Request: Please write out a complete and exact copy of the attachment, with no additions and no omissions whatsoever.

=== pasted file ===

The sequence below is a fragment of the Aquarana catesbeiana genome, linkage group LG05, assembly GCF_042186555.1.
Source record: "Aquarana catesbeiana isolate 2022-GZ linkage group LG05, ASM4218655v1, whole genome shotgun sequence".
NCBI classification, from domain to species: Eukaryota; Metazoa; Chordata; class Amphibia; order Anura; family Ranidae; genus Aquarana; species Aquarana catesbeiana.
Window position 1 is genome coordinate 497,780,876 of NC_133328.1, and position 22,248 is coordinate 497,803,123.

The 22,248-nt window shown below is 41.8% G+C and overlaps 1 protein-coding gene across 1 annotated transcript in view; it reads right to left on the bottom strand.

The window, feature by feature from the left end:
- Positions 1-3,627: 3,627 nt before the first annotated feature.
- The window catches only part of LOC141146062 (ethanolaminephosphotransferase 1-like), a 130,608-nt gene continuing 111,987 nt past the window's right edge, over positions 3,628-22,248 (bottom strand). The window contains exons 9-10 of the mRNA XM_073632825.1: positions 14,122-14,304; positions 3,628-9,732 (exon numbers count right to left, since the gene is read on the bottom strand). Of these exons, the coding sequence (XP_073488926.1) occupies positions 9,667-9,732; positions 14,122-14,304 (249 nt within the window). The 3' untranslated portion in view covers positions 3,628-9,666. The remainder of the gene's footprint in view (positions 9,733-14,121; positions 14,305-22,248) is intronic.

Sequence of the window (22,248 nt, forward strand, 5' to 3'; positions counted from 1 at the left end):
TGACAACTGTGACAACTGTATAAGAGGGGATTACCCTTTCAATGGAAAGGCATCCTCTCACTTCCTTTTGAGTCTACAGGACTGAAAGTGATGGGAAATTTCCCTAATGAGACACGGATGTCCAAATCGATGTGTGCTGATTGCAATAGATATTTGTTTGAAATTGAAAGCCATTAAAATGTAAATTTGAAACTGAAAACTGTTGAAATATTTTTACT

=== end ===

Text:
The sequence below is a fragment of the Aquarana catesbeiana genome, linkage group LG05, assembly GCF_042186555.1.
Source record: "Aquarana catesbeiana isolate 2022-GZ linkage group LG05, ASM4218655v1, whole genome shotgun sequence".
NCBI classification, from domain to species: Eukaryota; Metazoa; Chordata; class Amphibia; order Anura; family Ranidae; genus Aquarana; species Aquarana catesbeiana.
Window position 1 is genome coordinate 497,780,876 of NC_133328.1, and position 22,248 is coordinate 497,803,123.

The 22,248-nt window shown below is 41.8% G+C and overlaps 1 protein-coding gene across 1 annotated transcript in view; it reads right to left on the bottom strand.

The window, feature by feature from the left end:
- Positions 1-3,627: 3,627 nt before the first annotated feature.
- The window catches only part of LOC141146062 (ethanolaminephosphotransferase 1-like), a 130,608-nt gene continuing 111,987 nt past the window's right edge, over positions 3,628-22,248 (bottom strand). The window contains exons 9-10 of the mRNA XM_073632825.1: positions 14,122-14,304; positions 3,628-9,732 (exon numbers count right to left, since the gene is read on the bottom strand). Of these exons, the coding sequence (XP_073488926.1) occupies positions 9,667-9,732; positions 14,122-14,304 (249 nt within the window). The 3' untranslated portion in view covers positions 3,628-9,666. The remainder of the gene's footprint in view (positions 9,733-14,121; positions 14,305-22,248) is intronic.

Sequence of the window (22,248 nt, forward strand, 5' to 3'; positions counted from 1 at the left end):
TGACAACTGTGACAACTGTATAAGAGGGGATTACCCTTTCAATGGAAAGGCATCCTCTCACTTCCTTTTGAGTCTACAGGACTGAAAGTGATGGGAAATTTCCCTAATGAGACACGGATGTCCAAATCGATGTGTGCTGATTGCAATAGATATTTGTTTGAAATTGAAAGCCATTAAAATGTAAATTTGAAACTGAAAACTGTTGAAATATTTTTACT